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Dublin: 5 °C Wednesday 1 April, 2020

'If I had the kahunas to drive a €70k convertible, the Audi A5 Cabriolet would be top of my list'

Want a four-seat convertible? The Audi A5 Cabriolet may just be the car for you.

Image: Aidan Tarbett

FIRST OFF, I must apologise for the awful weather we had last week. That was totally my fault. I was testing a convertible. But even though it was literally raining on my parade I looked at this as an opportunity to test drive the Audi A5 Cabriolet under real-world Irish weather conditions.

I mean, if you are going to spend upwards of €64,530 on a convertible, you’re not just going to drive it when the sun decides to make an appearance, are you?

Let’s assume not. Let’s assume that you are buying a four-seat convertible as your main car. Should the Audi A5 Cabrio be on your shopping list? Well, to cut to the chase, yes. Yes, it should but there are some things that you need to consider.

I love the idea of convertibles. I think they are glamorous and sexy and carefree. And maybe they are when being driven by someone else. When I get behind the wheel and drop the top it’s anything but glamorous. It’s more of a hot mess. Last time I was in a convertible in Ireland my head and face got badly sunburnt, then a seagull pooped all over the back seats and it splattered on to the windows. Cleaning bird poop off the back seats is not something you have to worry about when you have a roof over your head.

Source: Dave Humphreys

Then there’s the self-consciousness I felt driving sans-roof. I was paranoid when stopped at traffic lights that someone would just reach in and snatch my bag or phone. I also felt like everyone was looking at me and thinking I was a bit of a plonker in my flash convertible in Ireland. I mean, this isn’t California or the South of France, this is Ireland, where the weather is on the wet side and where people generally don’t like flash gits, especially those in premium German automobiles.

Luckily for me then, the roof of the A5 takes just the flick of a switch and 18 seconds to come back in place to hide me and my awkwardness.

Source: Dave Humphreys

Once that roof is back on though I totally relax behind the wheel and really enjoy the A5 Cabrio. The interior is beautiful and the quality is top notch. It just looks so classy. The seats are comfortable and the whole cabin feels elegant and refined.

If you are going to buy a four-seat convertible then I’m assuming you need those two rear seats and in the A5 those seats offer OK leg and head room for adults under six-foot. However, there are no storage areas at all back there so that’s a little inconvenient.

If you do need storage space you are limited to the boot area which holds a decent 380 litres with the rear seats in place. However, if you are driving with the roof down, you lose some of this space as it is used to store the roof.

Source: Dave Humphreys

When driving with the roof up, as you will be doing most of the time in this country, the Audi A5 Cabriolet is remarkably refined. More so than some non-convertibles that I have tested.

The triple layer acoustic fabric roof does an excellent job of insulating the cabin from noise and wind roar. Adding to the quiet ride is the excellent damping of the engine noise and vibrations and the overall refinement of the 190hp 2.0-litre diesel. It is actually hard to believe it’s a diesel under the bonnet.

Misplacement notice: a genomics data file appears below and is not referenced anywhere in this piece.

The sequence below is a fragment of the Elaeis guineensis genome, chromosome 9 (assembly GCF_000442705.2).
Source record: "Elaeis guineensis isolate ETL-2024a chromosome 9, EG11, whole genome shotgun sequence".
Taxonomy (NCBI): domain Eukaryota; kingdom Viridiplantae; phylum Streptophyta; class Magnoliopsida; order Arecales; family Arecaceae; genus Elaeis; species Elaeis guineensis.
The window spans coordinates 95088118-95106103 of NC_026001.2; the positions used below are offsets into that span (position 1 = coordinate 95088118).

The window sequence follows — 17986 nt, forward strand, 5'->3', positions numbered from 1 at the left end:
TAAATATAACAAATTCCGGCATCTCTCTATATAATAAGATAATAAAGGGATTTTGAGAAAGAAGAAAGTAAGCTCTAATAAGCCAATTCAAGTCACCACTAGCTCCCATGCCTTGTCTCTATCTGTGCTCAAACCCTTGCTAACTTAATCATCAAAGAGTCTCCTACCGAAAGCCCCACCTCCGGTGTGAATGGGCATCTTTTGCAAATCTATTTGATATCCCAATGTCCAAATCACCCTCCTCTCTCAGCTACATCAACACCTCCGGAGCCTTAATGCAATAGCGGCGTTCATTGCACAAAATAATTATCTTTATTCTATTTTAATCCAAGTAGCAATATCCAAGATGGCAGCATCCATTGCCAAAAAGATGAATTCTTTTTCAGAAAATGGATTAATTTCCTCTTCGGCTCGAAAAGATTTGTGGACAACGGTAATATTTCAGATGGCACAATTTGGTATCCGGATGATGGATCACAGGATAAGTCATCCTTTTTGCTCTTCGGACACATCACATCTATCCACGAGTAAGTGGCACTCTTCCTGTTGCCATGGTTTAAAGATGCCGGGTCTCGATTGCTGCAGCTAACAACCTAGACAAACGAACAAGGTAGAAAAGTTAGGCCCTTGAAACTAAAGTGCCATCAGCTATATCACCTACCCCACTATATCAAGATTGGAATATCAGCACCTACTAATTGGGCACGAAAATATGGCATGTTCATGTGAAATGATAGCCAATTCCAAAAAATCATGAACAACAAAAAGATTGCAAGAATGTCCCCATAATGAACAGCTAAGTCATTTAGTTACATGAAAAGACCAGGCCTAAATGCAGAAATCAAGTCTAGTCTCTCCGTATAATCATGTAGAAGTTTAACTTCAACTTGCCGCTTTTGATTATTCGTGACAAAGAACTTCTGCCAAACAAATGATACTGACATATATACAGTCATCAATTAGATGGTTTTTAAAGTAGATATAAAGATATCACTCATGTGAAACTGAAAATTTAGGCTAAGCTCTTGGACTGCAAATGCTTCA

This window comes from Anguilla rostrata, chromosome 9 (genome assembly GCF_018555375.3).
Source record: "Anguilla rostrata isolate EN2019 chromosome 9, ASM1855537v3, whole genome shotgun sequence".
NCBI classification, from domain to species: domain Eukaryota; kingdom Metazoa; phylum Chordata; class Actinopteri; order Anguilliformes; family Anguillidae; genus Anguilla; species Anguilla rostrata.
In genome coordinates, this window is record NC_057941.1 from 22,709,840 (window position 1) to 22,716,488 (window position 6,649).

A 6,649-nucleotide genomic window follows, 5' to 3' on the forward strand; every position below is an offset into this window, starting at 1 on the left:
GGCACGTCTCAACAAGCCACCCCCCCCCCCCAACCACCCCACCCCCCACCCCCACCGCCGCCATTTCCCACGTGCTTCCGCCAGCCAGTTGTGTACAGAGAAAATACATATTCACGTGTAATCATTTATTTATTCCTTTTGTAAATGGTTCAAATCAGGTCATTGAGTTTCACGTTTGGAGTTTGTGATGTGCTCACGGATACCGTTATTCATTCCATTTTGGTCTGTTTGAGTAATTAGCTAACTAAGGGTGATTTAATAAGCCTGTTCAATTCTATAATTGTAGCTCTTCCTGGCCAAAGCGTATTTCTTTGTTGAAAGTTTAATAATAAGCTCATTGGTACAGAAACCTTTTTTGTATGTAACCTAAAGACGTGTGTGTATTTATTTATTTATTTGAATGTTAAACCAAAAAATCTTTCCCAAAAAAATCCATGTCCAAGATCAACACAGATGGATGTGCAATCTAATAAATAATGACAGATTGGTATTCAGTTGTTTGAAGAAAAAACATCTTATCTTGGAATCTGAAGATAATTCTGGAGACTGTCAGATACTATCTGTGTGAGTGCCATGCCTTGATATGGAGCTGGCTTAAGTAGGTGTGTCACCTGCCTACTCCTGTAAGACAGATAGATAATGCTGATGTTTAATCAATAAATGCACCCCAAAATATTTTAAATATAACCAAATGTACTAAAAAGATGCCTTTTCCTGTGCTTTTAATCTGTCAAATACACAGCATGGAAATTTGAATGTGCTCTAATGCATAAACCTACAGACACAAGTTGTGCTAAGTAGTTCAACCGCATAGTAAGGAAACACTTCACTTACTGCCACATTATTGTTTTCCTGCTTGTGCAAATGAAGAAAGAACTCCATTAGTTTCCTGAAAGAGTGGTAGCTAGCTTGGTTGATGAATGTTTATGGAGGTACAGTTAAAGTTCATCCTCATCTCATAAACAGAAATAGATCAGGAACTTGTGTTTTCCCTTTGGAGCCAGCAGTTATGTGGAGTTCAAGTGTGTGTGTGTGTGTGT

Source: Aidan Tarbett

When you do want to drop the top, it takes just 15 seconds for the roof to retract and it can be done when driving up to a speed of 50km/h. When I first tried to put the roof down I thought it was jammed and kept pressing the buttons but it’s just that the whole operation happens so quietly that I didn’t notice it was working.

Even with the overhead protection gone that engine is still whisper quiet and it really adds to the open-top motoring experience. As does the smooth operation of the seven-speed S tronic dual-clutch automatic gearbox. There is a little bit of shake through the structure over more rough road surfaces but otherwise, it’s very composed with mature road manners. It’s easy to drive too with nicely weighted steering and it offers more of a comfortable ride than anything sporty, dynamic or engaging.

Source: Aidan Tarbett

But this isn’t really a car to be thrown into corners at speed, it is a car to be enjoyed in a civilized manner as you cruise along feeling the wind and the sun on your face – probably a bit of rain too – and listening to the world whizz by, because although the engine is quiet, when the roof is down you can hear everything else.

To make driving with the roof in Ireland a little cosier you can fit the car with optional head level heating (€664) but I didn’t actually use this as the heated seats were more than enough. You can also buy a wind deflector (€504) which covers the rear seats.

During my blustery September test drive I didn’t feel this was necessary, but maybe come one dry but chilly December morning when I want to drop the top I would be grateful for these two options.

Source: Dave Humphreys

Overall, if I had the kahunas to drive a €70k convertible in Ireland, the Audi A5 Cabriolet would be top of my list due to how refined and civilised it is with the roof up and most importantly with the roof down.

It has a wonderful interior and as far as four-seat convertibles go it is more practical than most. It really is a very desirable car with plenty of kerb appeal just make sure you keep the sun cream and bird poop remover handy.

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About the author:

Melanie May  /

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